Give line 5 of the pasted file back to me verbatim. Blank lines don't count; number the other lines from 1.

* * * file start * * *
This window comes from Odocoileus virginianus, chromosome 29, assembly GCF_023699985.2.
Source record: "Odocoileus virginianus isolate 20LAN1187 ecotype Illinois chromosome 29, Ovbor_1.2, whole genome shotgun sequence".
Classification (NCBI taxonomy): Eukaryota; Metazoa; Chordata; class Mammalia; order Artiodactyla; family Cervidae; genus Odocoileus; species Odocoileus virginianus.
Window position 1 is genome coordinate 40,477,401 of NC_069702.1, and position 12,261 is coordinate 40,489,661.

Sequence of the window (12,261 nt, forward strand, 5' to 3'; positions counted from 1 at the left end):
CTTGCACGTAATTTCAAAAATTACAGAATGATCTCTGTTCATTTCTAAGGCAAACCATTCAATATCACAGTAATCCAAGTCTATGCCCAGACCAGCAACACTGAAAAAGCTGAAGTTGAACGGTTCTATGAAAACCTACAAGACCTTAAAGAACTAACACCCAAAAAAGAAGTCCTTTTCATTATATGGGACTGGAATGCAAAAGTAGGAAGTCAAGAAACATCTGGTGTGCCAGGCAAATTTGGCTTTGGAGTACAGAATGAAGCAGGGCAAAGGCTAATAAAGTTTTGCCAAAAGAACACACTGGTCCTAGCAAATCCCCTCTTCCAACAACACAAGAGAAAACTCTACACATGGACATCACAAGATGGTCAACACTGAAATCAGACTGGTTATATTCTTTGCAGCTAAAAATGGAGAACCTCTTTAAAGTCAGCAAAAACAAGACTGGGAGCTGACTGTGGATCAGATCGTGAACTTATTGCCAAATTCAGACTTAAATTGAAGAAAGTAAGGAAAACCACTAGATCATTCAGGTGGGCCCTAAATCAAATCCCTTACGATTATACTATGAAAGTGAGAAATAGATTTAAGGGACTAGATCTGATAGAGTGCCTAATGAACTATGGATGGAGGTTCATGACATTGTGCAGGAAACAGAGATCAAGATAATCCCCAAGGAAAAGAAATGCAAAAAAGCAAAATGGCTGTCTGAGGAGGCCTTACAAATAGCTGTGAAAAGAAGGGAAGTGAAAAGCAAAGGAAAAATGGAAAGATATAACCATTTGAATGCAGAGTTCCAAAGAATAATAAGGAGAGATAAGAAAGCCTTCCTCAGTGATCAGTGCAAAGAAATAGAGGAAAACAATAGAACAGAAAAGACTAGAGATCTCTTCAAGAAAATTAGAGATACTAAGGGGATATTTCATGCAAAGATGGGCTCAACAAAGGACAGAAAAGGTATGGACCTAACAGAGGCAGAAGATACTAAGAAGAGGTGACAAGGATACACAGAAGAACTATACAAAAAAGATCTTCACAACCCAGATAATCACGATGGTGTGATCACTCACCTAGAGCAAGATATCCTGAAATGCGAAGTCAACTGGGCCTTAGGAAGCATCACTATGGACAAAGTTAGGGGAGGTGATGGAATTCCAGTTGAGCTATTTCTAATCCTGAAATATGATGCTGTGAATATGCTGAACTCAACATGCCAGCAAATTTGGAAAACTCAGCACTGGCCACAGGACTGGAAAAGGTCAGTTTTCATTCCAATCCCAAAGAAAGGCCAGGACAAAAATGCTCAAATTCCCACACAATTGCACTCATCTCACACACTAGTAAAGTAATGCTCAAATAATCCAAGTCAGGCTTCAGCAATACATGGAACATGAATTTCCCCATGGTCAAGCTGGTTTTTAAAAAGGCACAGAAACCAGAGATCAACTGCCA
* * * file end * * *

Sequence of the window (12,261 nt, forward strand, 5' to 3'; positions counted from 1 at the left end):